I can't hold my tongue any longer. Humpday
is no more a bromance than writer/director Lynn Shelton is "the female Apatow." The term bromance is lazy shorthand for the loveably dorky and confused guys populating the Apatow et al movies, and while Ben (Mark Duplass) and Andrew (Joshua Leonard) could be described as such, the writing of Shelton elevates what could be a one-trick pony -- two straight dudes might have sex or might not for "art" -- into a real discussion of identity, both of Ben and Andrew and of those around them. It becomes a discussion of sexuality -- what's straight, what's not, what threatens Andrew and what interests and confuses Ben -- and identity and how we want to perceive ourselves.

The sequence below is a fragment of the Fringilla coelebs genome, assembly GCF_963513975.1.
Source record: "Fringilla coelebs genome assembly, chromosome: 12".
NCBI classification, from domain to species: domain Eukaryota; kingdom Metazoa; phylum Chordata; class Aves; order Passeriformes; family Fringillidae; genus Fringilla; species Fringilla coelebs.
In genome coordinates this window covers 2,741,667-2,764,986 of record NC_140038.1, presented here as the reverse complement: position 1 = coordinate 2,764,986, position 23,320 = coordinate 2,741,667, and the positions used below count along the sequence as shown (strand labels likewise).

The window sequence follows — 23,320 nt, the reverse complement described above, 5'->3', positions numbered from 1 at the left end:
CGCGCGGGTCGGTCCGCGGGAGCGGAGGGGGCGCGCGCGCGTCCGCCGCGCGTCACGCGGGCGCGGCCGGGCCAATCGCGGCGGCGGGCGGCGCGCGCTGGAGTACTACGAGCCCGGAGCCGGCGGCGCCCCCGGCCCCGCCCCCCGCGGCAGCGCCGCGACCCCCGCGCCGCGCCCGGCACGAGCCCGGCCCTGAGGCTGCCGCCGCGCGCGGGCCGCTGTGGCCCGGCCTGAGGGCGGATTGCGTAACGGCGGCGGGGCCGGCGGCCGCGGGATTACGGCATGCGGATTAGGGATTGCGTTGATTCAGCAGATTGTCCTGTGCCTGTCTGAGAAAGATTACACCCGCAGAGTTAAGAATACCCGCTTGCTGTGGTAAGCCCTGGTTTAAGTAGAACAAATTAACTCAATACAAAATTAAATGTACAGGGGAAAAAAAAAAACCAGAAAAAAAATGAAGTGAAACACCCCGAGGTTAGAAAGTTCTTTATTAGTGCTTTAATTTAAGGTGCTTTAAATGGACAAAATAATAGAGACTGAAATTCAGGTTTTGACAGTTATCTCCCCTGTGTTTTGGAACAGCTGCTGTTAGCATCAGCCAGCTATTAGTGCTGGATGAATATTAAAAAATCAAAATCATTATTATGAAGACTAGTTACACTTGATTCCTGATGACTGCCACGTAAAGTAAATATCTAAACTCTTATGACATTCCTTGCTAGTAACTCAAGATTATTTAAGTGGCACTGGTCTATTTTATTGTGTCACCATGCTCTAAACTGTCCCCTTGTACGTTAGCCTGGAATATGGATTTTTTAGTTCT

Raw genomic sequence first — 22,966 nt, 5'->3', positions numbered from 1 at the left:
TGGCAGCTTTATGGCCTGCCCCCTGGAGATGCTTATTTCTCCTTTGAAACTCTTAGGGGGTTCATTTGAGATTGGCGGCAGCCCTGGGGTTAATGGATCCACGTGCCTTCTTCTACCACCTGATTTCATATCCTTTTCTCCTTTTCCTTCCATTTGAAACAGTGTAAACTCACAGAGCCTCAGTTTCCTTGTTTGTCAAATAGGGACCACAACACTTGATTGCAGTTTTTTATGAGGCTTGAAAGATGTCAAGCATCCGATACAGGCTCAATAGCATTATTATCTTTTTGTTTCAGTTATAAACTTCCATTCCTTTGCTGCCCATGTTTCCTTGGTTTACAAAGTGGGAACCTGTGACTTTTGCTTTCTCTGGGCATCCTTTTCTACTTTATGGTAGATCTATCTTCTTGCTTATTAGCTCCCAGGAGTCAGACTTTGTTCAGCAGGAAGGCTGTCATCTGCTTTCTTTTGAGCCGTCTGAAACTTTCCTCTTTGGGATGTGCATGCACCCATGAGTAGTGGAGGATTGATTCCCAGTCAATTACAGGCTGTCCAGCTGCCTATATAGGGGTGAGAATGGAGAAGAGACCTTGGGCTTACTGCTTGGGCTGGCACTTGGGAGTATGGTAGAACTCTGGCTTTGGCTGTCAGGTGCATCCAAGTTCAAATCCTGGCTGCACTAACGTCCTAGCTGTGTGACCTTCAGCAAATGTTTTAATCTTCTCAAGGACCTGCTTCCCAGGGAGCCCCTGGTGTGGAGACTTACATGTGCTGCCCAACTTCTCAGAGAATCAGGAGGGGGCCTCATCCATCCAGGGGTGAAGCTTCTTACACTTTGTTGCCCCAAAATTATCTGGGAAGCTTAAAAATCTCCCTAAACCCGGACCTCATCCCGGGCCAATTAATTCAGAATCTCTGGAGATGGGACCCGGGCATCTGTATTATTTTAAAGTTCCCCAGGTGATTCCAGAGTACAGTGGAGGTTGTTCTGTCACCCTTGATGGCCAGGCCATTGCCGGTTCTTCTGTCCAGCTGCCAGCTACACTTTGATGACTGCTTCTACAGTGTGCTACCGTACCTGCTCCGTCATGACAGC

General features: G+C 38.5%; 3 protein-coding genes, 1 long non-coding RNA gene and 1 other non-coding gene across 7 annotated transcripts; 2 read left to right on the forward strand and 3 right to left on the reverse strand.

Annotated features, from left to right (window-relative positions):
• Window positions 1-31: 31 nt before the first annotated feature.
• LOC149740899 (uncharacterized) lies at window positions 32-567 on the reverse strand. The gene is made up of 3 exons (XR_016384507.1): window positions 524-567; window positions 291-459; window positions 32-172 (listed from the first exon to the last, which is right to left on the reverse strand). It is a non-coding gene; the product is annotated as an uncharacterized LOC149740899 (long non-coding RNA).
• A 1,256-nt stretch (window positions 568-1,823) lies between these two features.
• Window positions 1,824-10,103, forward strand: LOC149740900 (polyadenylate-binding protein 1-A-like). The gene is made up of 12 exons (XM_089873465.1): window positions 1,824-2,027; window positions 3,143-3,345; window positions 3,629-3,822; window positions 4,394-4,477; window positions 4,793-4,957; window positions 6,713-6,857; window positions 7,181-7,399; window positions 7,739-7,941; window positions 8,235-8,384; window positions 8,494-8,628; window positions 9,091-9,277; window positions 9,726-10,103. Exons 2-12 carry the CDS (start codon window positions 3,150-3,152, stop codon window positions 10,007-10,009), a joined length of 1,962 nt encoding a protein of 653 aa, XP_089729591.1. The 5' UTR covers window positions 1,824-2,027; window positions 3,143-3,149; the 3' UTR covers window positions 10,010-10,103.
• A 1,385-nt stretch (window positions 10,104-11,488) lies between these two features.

In an Apatow-ish film, if a protagonist was about to have a threesome with two women (one of which is played by Shelton) and suddenly gets cold feet when one pulls out sex toys, it would be played for laughs -- add in a fart joke or dildo joke and everyone breathes a sigh of relief. Whew, wouldn't that have been crazy! Instead, there's a supremely awkward and human moment when Andrew weighs the pros and cons of the situation, extricates himself, puts on his clothes, and leaves. The women turn to each other laughing, shutting him out from their intimacy as much as he's shut himself off by flitting across the world as an artist.